Video: N. Korea preparing for another missile test

NBC News and news services
updated 5/29/2009 12:40:58 PM ET 2009-05-29T16:40:58

North Korea is showing signs of preparing for another long-range missile launch after launching a series of short-range missiles, including one on Friday.

The communist country warned Friday it would act in "self-defense" if provoked by the U.N. Security Council, which is considering tough sanctions over the communist country's nuclear test. U.S. officials told NBC News that preliminary results of atmospheric tests confirmed that underground test, at a yield of 1 to 2 kilotons.

U.S. military officials also told NBC that North Korea appears to be preparing another long-range missile test. According to the officials, spy satellites have detected "activities ... movement of people and equipment" around the long-range missile launch site outside Pyongyang.

The officials say the activity appears to be very preliminary, and it would apparently take several months before the North Koreans would be prepared to conduct their fourth test of a long-range missile.

The North fired the latest short-range missile from its Musudan-ni launch site on the east coast, a South Korean government official said. He spoke on condition of anonymity, citing the sensitivity of the matter. It is the sixth short-range missile North Korea has test-fired since Monday's nuclear test.

The official did not provide further details. But the Yonhap news agency cited an unidentified South Korean government official as saying the missile is a new type of ground-to-air missile estimated to have a range of up to 160 miles.

Yonhap said the missile is believed to be an improved version of the SA-5, which North Korea introduced in 1963 and deployed in eastern and western parts of the country. The SA-5 was originally produced by the Soviet Union.

U.S. officials tell NBC News that preliminary results of atmospheric tests indicate North Korea did detonate a nuclear device, somewhere between 1 to 2 kilotons as earlier estimated.

The tests were conducted on atmospheric samples collected by U.S. Air Force "sniffer planes" shortly after the underground nuclear test on Monday to determine the amount of plutonium particles released into the atmosphere.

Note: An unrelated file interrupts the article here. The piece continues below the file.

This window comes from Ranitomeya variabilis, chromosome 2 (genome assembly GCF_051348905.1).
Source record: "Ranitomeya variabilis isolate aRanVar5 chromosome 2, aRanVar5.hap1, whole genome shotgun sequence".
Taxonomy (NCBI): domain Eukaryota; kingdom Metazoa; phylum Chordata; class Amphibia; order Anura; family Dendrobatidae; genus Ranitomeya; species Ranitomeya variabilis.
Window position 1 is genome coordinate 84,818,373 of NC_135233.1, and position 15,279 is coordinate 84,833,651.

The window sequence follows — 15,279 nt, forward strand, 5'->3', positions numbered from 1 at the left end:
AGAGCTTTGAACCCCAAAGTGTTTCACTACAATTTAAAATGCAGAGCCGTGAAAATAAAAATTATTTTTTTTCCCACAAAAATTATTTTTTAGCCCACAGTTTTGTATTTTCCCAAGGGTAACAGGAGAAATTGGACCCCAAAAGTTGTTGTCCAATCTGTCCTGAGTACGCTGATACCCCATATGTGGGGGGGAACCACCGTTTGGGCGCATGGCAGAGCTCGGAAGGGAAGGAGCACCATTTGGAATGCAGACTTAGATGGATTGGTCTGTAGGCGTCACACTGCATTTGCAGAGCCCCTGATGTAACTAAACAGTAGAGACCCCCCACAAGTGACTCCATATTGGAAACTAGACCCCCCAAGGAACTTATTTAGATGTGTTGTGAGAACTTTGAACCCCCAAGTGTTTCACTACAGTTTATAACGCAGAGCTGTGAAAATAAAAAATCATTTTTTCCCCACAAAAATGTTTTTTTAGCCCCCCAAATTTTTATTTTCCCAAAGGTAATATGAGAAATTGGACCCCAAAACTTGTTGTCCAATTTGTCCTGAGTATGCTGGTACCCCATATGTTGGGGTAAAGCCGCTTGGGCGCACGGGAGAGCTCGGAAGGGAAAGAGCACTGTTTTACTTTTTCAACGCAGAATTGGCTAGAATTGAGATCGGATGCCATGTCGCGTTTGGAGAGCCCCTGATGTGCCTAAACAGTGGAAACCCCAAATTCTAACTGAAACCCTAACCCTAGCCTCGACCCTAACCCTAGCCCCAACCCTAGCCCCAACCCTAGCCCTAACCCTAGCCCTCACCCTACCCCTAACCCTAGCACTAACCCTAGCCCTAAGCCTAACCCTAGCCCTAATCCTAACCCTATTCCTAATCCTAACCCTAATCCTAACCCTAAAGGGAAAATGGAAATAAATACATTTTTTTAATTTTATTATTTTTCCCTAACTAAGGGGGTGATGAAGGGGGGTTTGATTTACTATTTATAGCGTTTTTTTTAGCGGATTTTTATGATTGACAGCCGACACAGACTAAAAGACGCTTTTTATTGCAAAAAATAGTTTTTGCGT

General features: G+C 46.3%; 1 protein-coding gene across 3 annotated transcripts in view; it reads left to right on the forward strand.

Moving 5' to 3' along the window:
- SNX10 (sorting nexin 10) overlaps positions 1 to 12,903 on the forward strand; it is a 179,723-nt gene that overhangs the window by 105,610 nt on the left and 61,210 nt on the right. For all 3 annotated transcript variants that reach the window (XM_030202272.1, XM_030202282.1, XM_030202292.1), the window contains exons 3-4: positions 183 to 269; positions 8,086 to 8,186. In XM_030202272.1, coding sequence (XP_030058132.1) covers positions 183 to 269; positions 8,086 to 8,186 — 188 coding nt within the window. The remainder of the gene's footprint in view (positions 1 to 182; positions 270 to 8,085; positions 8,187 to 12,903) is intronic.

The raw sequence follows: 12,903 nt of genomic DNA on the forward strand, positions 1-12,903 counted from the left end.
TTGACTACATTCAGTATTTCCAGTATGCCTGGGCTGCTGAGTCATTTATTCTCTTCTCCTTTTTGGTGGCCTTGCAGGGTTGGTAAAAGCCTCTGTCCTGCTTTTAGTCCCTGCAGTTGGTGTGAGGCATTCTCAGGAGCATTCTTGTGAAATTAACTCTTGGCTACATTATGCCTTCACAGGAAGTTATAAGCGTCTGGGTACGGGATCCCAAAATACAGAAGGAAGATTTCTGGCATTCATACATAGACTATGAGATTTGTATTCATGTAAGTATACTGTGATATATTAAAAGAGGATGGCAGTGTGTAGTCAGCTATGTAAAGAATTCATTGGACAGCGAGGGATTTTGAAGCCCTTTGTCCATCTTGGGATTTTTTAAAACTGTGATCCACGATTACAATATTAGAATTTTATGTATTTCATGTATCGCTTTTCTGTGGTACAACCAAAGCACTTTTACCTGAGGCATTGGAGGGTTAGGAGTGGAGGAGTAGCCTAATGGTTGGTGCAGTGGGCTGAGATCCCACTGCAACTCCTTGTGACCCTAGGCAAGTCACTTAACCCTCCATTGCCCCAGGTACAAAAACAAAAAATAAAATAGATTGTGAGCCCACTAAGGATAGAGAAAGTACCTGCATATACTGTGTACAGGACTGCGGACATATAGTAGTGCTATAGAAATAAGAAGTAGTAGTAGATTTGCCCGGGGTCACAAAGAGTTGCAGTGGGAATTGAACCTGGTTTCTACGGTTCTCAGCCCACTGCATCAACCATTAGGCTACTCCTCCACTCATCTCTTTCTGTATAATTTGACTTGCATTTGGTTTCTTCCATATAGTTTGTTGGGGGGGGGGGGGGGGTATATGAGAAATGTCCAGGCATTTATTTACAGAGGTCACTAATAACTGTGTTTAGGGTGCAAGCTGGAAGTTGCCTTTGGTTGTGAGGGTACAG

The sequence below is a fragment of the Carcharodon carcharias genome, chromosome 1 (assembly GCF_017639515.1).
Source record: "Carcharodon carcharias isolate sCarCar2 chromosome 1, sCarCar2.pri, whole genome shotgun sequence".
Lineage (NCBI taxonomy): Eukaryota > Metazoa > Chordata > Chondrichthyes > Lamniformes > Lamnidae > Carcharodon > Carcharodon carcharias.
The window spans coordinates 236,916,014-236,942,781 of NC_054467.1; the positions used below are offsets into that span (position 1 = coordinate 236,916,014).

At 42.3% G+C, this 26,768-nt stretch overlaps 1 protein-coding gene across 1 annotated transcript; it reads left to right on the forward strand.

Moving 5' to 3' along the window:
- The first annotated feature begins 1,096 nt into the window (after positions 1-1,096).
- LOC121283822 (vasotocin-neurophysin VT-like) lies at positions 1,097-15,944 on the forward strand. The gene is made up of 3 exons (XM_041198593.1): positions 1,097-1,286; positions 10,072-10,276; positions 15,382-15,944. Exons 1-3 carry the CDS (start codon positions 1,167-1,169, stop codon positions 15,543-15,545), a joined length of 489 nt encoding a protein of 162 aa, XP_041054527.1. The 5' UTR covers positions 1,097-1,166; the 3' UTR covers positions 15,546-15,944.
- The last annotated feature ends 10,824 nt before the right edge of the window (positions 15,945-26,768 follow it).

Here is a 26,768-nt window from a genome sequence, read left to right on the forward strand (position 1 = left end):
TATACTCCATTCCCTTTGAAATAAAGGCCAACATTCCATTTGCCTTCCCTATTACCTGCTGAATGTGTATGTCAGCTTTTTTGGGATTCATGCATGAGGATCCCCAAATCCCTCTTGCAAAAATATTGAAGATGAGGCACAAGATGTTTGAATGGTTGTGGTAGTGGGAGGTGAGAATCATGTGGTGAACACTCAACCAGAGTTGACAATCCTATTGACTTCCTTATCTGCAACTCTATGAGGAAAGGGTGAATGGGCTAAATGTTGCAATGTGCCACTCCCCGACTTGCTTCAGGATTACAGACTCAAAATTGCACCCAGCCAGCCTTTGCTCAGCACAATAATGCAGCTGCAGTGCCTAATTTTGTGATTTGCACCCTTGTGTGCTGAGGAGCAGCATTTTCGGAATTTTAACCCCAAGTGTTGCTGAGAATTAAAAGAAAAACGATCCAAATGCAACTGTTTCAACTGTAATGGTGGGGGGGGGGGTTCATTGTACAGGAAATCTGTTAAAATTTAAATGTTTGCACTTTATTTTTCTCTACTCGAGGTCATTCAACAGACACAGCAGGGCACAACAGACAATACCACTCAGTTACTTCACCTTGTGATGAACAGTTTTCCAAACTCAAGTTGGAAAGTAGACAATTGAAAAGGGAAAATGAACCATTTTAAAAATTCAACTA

It's not clear yet if the North Korean test would be considered a success — whether the 1- to 2-kiloton explosion is what the North Koreans had intended.

Retaliation threat
With tensions high on the Korean peninsula, Chinese fishing boats left the region, possibly to avoid any maritime skirmishes between the two Koreas. But U.S. Secretary of Defense Robert Gates said the situation was not a crisis and no additional U.S. troops would be sent to the region.

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North Korea, meanwhile, warned it would retaliate if provoked.

"If the U.N. Security Council makes a further provocation, it will be inevitable for us to take further self-defense measures," the North's Foreign Ministry said in a statement carried by the official Korean Central News Agency.

North Korea also accused the Security Council of hypocrisy.

"There is a limit to our patience," the statement said. "The nuclear test conducted in our nation this time is the Earth's 2,054th nuclear test. The five permanent members of the U.N. Security Council have conducted 99.99 percent of the total nuclear tests."

The North has been strident since its test — which it has also called a self-defensive measure. It did not specify what further action it was considering in response to U.N. resolutions, or what it would consider a provocation.